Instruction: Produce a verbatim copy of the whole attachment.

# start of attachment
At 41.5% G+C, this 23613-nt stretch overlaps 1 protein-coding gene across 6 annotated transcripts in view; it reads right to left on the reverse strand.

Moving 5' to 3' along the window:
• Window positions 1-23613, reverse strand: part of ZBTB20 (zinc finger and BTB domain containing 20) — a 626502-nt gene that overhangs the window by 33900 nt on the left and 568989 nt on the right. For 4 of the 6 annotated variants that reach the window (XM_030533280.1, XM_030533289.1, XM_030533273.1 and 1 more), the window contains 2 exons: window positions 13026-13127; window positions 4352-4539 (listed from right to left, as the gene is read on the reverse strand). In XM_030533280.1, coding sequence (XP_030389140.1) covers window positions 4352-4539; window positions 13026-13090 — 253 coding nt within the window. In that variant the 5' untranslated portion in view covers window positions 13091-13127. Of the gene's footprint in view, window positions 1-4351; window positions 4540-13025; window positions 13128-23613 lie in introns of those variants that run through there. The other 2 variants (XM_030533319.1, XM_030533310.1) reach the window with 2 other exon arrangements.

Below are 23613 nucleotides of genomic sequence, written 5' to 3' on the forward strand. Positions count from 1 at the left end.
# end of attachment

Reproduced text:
At 41.5% G+C, this 23613-nt stretch overlaps 1 protein-coding gene across 6 annotated transcripts in view; it reads right to left on the reverse strand.

Moving 5' to 3' along the window:
• Window positions 1-23613, reverse strand: part of ZBTB20 (zinc finger and BTB domain containing 20) — a 626502-nt gene that overhangs the window by 33900 nt on the left and 568989 nt on the right. For 4 of the 6 annotated variants that reach the window (XM_030533280.1, XM_030533289.1, XM_030533273.1 and 1 more), the window contains 2 exons: window positions 13026-13127; window positions 4352-4539 (listed from right to left, as the gene is read on the reverse strand). In XM_030533280.1, coding sequence (XP_030389140.1) covers window positions 4352-4539; window positions 13026-13090 — 253 coding nt within the window. In that variant the 5' untranslated portion in view covers window positions 13091-13127. Of the gene's footprint in view, window positions 1-4351; window positions 4540-13025; window positions 13128-23613 lie in introns of those variants that run through there. The other 2 variants (XM_030533319.1, XM_030533310.1) reach the window with 2 other exon arrangements.

Below are 23613 nucleotides of genomic sequence, written 5' to 3' on the forward strand. Positions count from 1 at the left end.